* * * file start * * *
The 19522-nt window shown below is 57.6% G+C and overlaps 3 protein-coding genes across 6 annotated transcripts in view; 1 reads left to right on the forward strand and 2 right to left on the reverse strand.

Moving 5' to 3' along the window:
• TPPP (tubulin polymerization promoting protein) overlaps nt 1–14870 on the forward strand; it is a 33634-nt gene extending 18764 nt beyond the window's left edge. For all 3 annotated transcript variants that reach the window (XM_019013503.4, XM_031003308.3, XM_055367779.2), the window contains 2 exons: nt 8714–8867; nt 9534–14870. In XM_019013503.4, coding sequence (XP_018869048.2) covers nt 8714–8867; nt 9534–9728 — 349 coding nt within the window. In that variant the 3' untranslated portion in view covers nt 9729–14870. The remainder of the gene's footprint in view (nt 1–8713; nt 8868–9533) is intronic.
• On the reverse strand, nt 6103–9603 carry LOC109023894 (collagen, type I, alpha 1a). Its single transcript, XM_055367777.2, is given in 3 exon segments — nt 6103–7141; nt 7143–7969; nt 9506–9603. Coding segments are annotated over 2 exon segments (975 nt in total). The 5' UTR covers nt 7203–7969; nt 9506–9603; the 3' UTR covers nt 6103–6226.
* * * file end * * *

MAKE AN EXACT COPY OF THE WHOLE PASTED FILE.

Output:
The 19522-nt window shown below is 57.6% G+C and overlaps 3 protein-coding genes across 6 annotated transcripts in view; 1 reads left to right on the forward strand and 2 right to left on the reverse strand.

Moving 5' to 3' along the window:
• TPPP (tubulin polymerization promoting protein) overlaps nt 1–14870 on the forward strand; it is a 33634-nt gene extending 18764 nt beyond the window's left edge. For all 3 annotated transcript variants that reach the window (XM_019013503.4, XM_031003308.3, XM_055367779.2), the window contains 2 exons: nt 8714–8867; nt 9534–14870. In XM_019013503.4, coding sequence (XP_018869048.2) covers nt 8714–8867; nt 9534–9728 — 349 coding nt within the window. In that variant the 3' untranslated portion in view covers nt 9729–14870. The remainder of the gene's footprint in view (nt 1–8713; nt 8868–9533) is intronic.
• On the reverse strand, nt 6103–9603 carry LOC109023894 (collagen, type I, alpha 1a). Its single transcript, XM_055367777.2, is given in 3 exon segments — nt 6103–7141; nt 7143–7969; nt 9506–9603. Coding segments are annotated over 2 exon segments (975 nt in total). The 5' UTR covers nt 7203–7969; nt 9506–9603; the 3' UTR covers nt 6103–6226.